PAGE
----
The Dragon spacecraft returned to earth on Sunday afternoon as it hit the pacific Ocean "a few hundred miles west of Baja California, Mexico". Dragon is considered a critical element to keep NASA's space program going and being able to resupply the International Space Station (ISS).
NASA said that Dragon is being transported by ship to a port near Los Angeles where some cargo will be removed and will then be returned to SpaceX in McGregor in Texas. The cargo includes research samples collected by the ISS crew.
"With a big splash in the Pacific Ocean today, we are reminded American ingenuity is alive and well and keeping our great nation at the cutting edge of innovation and technology development," NASA Administrator Charles Bolden said. "Just a little over one year after we retired the Space Shuttle, we have completed the first cargo resupply mission to the International Space Station. Not with a government owned and operated system, but rather with one built by a private firm -- an American company that is creating jobs and helping keep the U.S. the world leader in space as we transition to the next exciting chapter in exploration. Congratulations to SpaceX and the NASA team that supported them and made this historic mission possible."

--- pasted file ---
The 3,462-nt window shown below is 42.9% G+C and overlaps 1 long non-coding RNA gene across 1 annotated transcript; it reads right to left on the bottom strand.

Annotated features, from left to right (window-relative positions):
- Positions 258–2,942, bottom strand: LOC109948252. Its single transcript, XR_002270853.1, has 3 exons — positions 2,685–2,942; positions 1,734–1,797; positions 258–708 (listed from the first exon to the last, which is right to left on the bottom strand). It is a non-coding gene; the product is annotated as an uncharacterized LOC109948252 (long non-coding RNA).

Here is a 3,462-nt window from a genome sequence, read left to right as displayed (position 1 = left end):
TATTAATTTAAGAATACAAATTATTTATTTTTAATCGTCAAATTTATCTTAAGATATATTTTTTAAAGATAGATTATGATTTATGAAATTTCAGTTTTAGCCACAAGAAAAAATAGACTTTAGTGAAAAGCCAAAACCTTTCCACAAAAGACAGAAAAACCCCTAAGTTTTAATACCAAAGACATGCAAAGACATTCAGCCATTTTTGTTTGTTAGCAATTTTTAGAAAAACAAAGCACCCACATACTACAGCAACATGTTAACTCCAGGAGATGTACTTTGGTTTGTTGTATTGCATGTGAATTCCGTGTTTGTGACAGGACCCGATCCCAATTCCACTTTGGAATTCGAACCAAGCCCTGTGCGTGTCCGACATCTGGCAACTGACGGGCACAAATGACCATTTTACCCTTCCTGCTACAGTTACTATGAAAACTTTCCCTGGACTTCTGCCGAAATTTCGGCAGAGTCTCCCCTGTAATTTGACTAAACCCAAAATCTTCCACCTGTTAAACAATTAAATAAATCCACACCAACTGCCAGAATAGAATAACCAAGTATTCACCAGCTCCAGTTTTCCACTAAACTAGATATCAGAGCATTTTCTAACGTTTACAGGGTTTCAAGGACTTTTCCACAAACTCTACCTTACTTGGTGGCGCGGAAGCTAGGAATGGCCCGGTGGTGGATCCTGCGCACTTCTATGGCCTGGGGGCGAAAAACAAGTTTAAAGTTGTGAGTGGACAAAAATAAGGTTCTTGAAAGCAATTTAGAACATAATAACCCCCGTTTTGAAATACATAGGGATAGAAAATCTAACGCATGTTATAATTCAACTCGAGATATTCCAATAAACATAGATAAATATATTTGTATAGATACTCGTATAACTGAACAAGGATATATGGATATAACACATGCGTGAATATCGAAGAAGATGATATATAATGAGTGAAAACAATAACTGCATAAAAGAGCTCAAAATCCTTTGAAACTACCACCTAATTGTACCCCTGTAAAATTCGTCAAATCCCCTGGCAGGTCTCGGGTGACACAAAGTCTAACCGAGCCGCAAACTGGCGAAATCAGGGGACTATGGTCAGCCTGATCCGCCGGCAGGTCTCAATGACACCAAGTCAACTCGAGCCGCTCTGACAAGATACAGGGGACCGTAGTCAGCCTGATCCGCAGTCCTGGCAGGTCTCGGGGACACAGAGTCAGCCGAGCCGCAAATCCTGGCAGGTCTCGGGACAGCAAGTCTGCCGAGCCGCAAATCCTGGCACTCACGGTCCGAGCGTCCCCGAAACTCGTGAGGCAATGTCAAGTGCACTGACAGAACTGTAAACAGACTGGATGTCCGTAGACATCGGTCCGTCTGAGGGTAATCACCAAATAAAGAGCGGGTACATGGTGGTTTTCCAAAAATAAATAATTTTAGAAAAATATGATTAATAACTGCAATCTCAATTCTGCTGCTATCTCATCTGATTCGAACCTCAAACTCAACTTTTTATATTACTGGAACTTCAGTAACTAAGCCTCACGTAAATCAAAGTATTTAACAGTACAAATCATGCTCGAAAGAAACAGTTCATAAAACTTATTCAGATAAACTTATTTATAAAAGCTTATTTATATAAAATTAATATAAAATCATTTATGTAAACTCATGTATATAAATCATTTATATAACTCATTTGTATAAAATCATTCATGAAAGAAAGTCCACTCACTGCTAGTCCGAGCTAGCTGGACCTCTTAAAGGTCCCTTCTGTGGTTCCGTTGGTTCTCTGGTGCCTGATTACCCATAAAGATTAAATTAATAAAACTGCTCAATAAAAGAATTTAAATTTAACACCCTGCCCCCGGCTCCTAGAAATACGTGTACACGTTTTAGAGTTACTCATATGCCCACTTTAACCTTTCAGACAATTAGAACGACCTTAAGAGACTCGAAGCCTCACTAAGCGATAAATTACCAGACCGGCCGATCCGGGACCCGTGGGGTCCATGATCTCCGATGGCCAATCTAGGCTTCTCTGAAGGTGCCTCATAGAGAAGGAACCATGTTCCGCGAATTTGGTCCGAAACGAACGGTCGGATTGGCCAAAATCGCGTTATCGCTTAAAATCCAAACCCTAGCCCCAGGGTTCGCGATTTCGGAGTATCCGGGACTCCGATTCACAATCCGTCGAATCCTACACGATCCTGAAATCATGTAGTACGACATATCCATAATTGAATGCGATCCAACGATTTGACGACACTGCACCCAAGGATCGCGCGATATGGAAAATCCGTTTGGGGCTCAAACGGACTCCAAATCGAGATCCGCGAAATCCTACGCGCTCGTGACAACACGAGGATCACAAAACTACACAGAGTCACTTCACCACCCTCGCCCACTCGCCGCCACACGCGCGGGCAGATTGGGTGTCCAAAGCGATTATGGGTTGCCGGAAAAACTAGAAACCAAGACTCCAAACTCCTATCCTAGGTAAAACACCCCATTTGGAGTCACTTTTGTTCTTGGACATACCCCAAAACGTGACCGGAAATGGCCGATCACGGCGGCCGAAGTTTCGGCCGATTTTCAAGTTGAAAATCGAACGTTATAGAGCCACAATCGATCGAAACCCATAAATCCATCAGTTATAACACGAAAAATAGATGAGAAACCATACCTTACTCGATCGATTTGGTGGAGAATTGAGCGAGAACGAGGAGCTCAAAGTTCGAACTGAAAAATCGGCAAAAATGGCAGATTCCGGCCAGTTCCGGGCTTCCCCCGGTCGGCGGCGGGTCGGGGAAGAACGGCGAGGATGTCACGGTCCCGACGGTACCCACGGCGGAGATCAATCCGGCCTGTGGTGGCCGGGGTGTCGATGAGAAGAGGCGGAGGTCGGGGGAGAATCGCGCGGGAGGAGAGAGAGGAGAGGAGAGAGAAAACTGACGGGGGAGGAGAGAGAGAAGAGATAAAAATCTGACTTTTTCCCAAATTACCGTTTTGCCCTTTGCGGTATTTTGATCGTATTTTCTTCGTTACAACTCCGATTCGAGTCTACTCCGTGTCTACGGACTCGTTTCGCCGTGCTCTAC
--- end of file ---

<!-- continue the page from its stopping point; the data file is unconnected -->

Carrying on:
Dragon was launched on October 7 with a SpaceX Falcon 9 rocket. NASA said that it delivered 260 pounds of crew supplies, 390 pounds of scientific research, 225 pounds of hardware and "several" pounds of other supplies. On its way back, Dragon brought 1,673 pounds of cargo, including 163 pounds of crew supplies, 866 pounds of scientific research, and 518 pounds of hardware.